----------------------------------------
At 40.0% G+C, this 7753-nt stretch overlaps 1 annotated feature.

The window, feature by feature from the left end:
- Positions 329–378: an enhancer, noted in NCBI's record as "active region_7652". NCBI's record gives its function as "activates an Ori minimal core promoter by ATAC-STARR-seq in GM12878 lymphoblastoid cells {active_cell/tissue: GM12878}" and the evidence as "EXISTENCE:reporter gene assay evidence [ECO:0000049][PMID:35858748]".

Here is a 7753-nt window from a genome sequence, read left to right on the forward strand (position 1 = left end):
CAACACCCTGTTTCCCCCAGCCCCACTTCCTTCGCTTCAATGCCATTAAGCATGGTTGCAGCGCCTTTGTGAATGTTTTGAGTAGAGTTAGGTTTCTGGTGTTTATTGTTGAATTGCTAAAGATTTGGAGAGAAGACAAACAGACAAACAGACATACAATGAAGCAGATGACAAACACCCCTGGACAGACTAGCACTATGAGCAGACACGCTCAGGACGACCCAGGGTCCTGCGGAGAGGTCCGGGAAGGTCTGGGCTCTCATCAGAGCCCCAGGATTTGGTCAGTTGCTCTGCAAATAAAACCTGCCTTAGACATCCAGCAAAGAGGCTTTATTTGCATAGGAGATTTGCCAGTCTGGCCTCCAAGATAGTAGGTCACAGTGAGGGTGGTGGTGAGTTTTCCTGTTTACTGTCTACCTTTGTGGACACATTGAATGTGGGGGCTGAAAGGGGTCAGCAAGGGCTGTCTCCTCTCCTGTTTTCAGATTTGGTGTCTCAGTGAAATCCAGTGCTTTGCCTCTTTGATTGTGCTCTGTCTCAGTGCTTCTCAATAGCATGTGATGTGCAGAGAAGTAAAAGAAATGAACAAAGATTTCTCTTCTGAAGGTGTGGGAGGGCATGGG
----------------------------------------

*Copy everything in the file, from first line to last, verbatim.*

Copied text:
At 40.0% G+C, this 7753-nt stretch overlaps 1 annotated feature.

The window, feature by feature from the left end:
- Positions 329–378: an enhancer, noted in NCBI's record as "active region_7652". NCBI's record gives its function as "activates an Ori minimal core promoter by ATAC-STARR-seq in GM12878 lymphoblastoid cells {active_cell/tissue: GM12878}" and the evidence as "EXISTENCE:reporter gene assay evidence [ECO:0000049][PMID:35858748]".

Here is a 7753-nt window from a genome sequence, read left to right on the forward strand (position 1 = left end):
CAACACCCTGTTTCCCCCAGCCCCACTTCCTTCGCTTCAATGCCATTAAGCATGGTTGCAGCGCCTTTGTGAATGTTTTGAGTAGAGTTAGGTTTCTGGTGTTTATTGTTGAATTGCTAAAGATTTGGAGAGAAGACAAACAGACAAACAGACATACAATGAAGCAGATGACAAACACCCCTGGACAGACTAGCACTATGAGCAGACACGCTCAGGACGACCCAGGGTCCTGCGGAGAGGTCCGGGAAGGTCTGGGCTCTCATCAGAGCCCCAGGATTTGGTCAGTTGCTCTGCAAATAAAACCTGCCTTAGACATCCAGCAAAGAGGCTTTATTTGCATAGGAGATTTGCCAGTCTGGCCTCCAAGATAGTAGGTCACAGTGAGGGTGGTGGTGAGTTTTCCTGTTTACTGTCTACCTTTGTGGACACATTGAATGTGGGGGCTGAAAGGGGTCAGCAAGGGCTGTCTCCTCTCCTGTTTTCAGATTTGGTGTCTCAGTGAAATCCAGTGCTTTGCCTCTTTGATTGTGCTCTGTCTCAGTGCTTCTCAATAGCATGTGATGTGCAGAGAAGTAAAAGAAATGAACAAAGATTTCTCTTCTGAAGGTGTGGGAGGGCATGGG